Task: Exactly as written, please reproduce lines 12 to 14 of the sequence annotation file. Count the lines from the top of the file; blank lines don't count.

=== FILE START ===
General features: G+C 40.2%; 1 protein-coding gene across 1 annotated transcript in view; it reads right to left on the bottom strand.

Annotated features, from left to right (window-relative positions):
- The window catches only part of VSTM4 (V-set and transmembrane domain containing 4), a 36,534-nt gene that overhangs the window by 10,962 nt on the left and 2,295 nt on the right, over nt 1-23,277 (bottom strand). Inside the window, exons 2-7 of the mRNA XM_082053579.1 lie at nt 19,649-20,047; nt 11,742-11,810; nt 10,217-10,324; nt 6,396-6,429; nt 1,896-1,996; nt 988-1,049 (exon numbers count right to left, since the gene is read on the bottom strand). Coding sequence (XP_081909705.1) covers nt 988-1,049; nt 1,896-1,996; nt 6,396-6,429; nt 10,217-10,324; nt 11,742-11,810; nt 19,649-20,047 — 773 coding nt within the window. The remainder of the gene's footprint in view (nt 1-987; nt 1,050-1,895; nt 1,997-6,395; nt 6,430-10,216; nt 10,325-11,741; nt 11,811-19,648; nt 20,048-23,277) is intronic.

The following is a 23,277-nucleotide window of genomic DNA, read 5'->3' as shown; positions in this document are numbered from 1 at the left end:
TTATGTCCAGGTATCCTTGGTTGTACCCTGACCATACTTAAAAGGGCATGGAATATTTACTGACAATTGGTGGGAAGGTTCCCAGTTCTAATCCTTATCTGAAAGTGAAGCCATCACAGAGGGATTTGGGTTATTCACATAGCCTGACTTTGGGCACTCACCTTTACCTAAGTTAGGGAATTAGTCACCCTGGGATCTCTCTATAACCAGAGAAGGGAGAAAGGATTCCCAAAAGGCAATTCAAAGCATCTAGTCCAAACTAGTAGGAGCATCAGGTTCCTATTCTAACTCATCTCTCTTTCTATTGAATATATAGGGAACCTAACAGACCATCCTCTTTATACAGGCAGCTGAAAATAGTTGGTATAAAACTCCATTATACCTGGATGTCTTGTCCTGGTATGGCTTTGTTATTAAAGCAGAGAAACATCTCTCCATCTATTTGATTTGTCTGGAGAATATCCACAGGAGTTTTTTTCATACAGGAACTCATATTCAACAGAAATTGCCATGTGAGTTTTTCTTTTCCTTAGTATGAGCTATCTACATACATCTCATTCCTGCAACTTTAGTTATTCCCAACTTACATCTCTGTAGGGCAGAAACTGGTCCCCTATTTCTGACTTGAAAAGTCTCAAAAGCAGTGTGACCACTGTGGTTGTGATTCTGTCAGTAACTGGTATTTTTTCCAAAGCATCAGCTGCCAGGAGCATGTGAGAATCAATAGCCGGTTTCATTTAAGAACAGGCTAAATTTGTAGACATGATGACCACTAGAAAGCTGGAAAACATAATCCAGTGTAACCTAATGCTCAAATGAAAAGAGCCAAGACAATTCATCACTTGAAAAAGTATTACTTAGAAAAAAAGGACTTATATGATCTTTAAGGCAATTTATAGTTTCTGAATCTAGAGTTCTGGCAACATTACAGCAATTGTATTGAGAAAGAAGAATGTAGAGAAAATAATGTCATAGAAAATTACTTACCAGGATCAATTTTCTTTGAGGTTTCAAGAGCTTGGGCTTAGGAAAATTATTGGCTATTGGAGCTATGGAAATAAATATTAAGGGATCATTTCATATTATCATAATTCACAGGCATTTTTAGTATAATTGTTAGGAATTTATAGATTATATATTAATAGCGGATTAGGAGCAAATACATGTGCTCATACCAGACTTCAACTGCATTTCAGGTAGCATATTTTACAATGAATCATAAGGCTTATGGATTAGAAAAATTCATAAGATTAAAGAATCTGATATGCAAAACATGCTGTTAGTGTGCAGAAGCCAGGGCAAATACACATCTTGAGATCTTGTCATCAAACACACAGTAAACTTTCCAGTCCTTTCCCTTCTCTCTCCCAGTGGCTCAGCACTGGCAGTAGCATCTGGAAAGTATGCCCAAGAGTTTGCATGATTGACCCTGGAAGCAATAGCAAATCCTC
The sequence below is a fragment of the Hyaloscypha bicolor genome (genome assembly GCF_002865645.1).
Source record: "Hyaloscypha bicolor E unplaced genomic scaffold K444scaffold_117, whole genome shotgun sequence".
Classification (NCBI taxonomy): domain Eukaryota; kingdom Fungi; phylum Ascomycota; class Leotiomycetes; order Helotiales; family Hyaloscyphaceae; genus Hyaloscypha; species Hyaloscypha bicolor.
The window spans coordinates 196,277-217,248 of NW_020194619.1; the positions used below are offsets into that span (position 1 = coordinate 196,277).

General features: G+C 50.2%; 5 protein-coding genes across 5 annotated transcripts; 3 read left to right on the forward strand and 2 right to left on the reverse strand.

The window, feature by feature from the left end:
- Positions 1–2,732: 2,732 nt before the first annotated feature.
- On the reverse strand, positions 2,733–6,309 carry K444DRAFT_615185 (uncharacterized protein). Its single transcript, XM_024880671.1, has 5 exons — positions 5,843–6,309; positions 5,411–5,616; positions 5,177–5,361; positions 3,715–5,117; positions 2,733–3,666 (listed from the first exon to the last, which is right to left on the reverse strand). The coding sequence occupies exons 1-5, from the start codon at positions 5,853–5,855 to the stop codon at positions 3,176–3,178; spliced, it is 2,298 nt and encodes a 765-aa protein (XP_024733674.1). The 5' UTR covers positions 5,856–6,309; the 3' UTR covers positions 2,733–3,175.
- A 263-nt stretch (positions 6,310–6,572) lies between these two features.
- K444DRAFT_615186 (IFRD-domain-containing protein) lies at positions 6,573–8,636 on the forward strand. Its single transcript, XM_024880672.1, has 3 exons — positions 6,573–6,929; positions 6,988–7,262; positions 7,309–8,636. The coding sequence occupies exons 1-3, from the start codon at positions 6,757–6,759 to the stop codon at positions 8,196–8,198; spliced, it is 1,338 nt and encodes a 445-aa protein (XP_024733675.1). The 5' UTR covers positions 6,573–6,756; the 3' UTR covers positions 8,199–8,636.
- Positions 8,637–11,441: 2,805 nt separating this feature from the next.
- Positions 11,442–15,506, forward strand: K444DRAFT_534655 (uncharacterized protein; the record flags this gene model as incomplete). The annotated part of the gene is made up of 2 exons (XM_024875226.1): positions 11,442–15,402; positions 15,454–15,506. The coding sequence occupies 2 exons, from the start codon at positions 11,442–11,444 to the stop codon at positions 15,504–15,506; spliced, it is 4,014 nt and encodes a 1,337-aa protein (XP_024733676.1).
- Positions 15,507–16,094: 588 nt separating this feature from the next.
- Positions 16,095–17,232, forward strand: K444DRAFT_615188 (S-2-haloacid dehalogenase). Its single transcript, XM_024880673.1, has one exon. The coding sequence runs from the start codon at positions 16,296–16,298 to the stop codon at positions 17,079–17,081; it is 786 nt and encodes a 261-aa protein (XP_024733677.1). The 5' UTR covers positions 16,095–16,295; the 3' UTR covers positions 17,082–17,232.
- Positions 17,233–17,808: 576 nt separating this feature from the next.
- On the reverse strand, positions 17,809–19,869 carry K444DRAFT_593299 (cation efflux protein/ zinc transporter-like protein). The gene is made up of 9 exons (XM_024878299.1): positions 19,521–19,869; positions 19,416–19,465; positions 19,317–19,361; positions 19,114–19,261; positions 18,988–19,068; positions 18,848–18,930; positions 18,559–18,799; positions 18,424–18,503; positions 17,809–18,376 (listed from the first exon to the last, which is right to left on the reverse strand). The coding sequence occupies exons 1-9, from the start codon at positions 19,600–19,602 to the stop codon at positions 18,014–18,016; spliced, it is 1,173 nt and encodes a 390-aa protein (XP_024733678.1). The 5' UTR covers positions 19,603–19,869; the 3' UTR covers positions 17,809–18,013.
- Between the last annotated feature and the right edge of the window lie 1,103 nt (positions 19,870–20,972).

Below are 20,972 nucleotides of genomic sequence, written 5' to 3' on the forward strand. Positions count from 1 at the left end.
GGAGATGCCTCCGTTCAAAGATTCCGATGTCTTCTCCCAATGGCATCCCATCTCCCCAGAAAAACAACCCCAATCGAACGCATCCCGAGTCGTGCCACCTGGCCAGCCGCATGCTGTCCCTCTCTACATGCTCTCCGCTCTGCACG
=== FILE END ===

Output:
- Positions 1–2,732: 2,732 nt before the first annotated feature.
- On the reverse strand, positions 2,733–6,309 carry K444DRAFT_615185 (uncharacterized protein). Its single transcript, XM_024880671.1, has 5 exons — positions 5,843–6,309; positions 5,411–5,616; positions 5,177–5,361; positions 3,715–5,117; positions 2,733–3,666 (listed from the first exon to the last, which is right to left on the reverse strand). The coding sequence occupies exons 1-5, from the start codon at positions 5,853–5,855 to the stop codon at positions 3,176–3,178; spliced, it is 2,298 nt and encodes a 765-aa protein (XP_024733674.1). The 5' UTR covers positions 5,856–6,309; the 3' UTR covers positions 2,733–3,175.
- A 263-nt stretch (positions 6,310–6,572) lies between these two features.